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To involve the community in collecting items for a food pantry, Monsanto and Pioneer staff went to the local elementary school and talked to first through fifth graders. They present all the kids with information about food safety — so they will understand what kinds of food are good to donate — and then sponsor a contest among the classes. Pictured here is Mrs. Koch’s 1st grade class at Poynette Elementary.

To involve the community in collecting items for a food pantry, Monsanto and Pioneer staff went to the local elementary school and talked to first through fifth graders. They present all the kids with information about food safety — so they will understand what kinds of food are good to donate — and then sponsor a contest among the classes. Pictured here is Mrs. Koch’s 1st grade class at Poynette Elementary. Photo By Supplied

Research station workers collect food for pantries

Nov. 29, 2012 | 0 comments

 

 

 

 

 

ARLINGTON

Agronomy and plant geneticists from the Monsanto and Pioneer research stations in the Arlington area have gotten together for the second year and collected food for two local food pantries that help local folks who need a hand with food.

Sarah Dahl, a corn research assistant with the Monsanto station, said all the people who work with her are local and feel a pull to help their local friends and neighbors.

"Because we’re in agriculture we wanted to do outreach through feeding those who need some extra help," she told Wisconsin State Farmer.

Both the Monsanto corn research station and the Pioneer alfalfa research station are in the heart of farming country, with their plots on the rich Arlington prairie soils, and those who work there also live in the surrounding communities.

"We realized that there was a need in our community for some extra help. Even in rural areas hunger is a problem. Food pantries are readily available in urban areas and in some of those places people can even get a hot meal, but in rural areas those things aren’t available."

Dahl said that both the Monsanto and Pioneer station workers felt a pull to help. "Being in agriculture your job every day is to feed America, but some of our neighbors are hungry. Unfortunately, more and more families are relying on their local food pantries to put food on the table, so we thought this food drive was a perfect way to get to the heart of what really matters."

For the second year, the food drive has benefited Poynette and Arlington Food Pantries, which both got an influx of non-perishable food items this week.

To involve the community in the project, the two company groups went to the local elementary school and talked to first through fifth graders. They present all the kids with information about food safety — so they will understand what kinds of food are good to donate — and then sponsor a contest among the classes.

The school principal suggested they target this age group and it ends up being 20 classrooms.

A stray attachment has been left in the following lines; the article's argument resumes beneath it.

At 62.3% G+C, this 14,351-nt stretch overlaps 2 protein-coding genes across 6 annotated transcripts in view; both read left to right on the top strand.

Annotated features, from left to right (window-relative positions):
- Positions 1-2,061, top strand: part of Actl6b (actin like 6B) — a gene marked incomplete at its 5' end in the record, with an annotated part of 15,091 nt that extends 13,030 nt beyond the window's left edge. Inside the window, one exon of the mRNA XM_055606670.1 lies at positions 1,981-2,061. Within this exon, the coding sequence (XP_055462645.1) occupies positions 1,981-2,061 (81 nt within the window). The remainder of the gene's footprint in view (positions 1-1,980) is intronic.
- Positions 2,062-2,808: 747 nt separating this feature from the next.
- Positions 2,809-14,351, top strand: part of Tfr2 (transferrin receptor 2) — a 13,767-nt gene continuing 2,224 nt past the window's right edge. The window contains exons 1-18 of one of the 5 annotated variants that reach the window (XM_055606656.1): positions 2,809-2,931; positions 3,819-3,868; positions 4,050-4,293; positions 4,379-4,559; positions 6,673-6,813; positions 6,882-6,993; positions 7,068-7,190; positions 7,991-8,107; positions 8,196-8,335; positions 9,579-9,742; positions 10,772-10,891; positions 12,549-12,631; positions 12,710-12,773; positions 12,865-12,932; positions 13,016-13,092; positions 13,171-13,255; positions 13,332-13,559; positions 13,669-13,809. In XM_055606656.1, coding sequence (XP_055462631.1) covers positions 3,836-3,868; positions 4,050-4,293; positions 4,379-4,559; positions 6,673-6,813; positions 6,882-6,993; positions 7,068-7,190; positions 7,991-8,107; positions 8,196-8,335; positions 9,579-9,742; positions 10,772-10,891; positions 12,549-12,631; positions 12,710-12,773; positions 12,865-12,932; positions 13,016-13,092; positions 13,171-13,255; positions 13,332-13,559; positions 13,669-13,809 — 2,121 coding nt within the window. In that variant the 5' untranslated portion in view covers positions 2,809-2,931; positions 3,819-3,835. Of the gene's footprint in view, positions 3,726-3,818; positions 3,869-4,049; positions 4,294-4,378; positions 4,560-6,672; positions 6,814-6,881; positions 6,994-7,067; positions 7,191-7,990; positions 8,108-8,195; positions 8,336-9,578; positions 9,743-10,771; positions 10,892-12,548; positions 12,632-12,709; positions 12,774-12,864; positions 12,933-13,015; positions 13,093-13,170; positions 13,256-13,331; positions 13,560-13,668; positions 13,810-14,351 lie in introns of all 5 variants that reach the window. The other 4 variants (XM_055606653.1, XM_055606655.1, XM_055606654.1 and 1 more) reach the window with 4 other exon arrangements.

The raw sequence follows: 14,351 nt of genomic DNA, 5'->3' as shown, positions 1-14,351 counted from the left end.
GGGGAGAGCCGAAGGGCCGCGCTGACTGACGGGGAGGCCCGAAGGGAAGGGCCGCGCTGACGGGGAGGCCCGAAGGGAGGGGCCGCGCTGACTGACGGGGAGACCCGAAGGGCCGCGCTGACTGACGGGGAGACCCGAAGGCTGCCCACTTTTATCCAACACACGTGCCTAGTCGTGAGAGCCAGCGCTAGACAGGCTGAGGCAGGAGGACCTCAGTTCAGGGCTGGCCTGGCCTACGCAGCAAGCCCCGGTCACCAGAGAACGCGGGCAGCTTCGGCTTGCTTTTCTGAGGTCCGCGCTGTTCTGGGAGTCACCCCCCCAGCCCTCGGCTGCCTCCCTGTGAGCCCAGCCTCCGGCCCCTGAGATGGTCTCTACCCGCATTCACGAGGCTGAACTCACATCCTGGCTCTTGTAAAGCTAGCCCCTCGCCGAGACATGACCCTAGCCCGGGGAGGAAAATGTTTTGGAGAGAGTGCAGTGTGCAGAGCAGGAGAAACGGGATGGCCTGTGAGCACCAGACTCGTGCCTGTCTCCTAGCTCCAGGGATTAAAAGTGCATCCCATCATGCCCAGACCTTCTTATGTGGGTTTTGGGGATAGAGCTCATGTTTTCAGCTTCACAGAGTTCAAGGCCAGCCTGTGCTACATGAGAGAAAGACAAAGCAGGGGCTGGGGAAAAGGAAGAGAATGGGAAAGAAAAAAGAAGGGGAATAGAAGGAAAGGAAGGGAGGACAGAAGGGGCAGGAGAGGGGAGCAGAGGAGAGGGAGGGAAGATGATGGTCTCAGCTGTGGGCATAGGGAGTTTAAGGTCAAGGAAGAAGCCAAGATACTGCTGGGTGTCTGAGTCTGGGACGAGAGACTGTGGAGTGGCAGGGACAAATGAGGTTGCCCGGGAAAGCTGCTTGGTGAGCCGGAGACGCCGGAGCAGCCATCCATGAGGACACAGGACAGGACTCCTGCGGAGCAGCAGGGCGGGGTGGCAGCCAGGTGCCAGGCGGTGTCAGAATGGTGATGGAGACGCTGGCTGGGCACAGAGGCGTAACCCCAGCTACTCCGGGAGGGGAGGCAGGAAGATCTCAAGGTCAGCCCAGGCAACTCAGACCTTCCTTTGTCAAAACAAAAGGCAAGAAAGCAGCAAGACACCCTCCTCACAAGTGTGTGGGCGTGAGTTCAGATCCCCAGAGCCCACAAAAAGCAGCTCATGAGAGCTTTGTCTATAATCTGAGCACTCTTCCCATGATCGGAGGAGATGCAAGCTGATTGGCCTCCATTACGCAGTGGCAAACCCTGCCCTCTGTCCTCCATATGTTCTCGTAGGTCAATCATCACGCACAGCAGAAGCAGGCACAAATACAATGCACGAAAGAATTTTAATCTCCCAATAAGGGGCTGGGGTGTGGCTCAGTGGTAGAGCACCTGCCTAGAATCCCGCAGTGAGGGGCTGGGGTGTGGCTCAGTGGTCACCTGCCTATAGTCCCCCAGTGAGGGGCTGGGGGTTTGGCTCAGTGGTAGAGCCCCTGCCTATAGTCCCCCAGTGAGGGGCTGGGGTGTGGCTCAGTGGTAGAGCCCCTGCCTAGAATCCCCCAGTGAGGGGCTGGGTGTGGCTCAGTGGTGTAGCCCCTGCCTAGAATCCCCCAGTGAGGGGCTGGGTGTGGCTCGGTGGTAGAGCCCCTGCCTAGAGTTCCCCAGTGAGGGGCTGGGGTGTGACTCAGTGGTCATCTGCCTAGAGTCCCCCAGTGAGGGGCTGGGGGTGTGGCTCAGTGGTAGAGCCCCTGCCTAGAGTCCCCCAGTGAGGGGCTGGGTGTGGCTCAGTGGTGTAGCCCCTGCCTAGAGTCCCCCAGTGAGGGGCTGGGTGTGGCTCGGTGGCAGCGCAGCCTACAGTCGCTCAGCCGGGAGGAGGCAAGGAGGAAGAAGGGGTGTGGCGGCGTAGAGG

Then they give them a bin to fill with food items and personal hygiene supplies. The class that brings in the most donations wins an ice cream party.

Last year the kids donated over 2,000 non-perishable food items and the two companies donated money for milk and meat to be purchased from the local grocery store, as one more way to support the local community, Dahl said.

The project began last year when the Monsanto station was in contact with local food pantries to donate sweet corn fresh from their fields. "We then knew about the need."

When the Monsanto workers went to their cohorts at Pioneer last year, they enthusiastically joined in the project.

"I think one of the important things is that this helps instill a sense of giving at an early age that hopefully they will continue as they grow older," said Pioneer’s David Mickelson. "The kids don’t care if we’re from different companies, they just love bringing in things and seeing which class and grade can bring in the most."

He said it’s a lot of fun talking to the kids and encouraging them and it’s neat when some of the kids recognize them from 4-H, or church, or sports teams.

"People want to be generous and know that they are helping others, so if we can help facilitate that by working together, then we should. A lot of people are willing to help, but don’t feel they can organize drives on their own. That’s where various community organizations step in, and we felt we could be one of those," he added.

"The kids and their families are really the ones making this work."

Mickelson said that even though Monsanto and Pioneer are competitors, it’s great that they can cooperate on projects like this. "It is also a great opportunity to get to know people in the community that volunteer at the food pantries.

"We’re plant breeders and agronomists, not politicians. For me personally it has been a great opportunity to reconnect with some of the Monsanto employees that I knew, and meet new ones."

At the community level Mickelson says, all of them really share a lot of the same goals. "Pioneer and Monsanto both want to promote the same values of an agricultural community. We are both trying to help feed the world, and this is the part that starts in our own hometowns."

Pioneer’s Jennifer Peterson agrees. "It’s great that these international companies can work together to be concerned about the welfare of our local communities and to get local people involved with providing food for those who may not have enough," she said.

Ted Koch of Monsanto’s team said it was again gratifying for the two companies to facilitate a project where the first through fifth graders and their families are able to help out local families who are in need of food.

"It was awesome working with Pioneer," Koch added.

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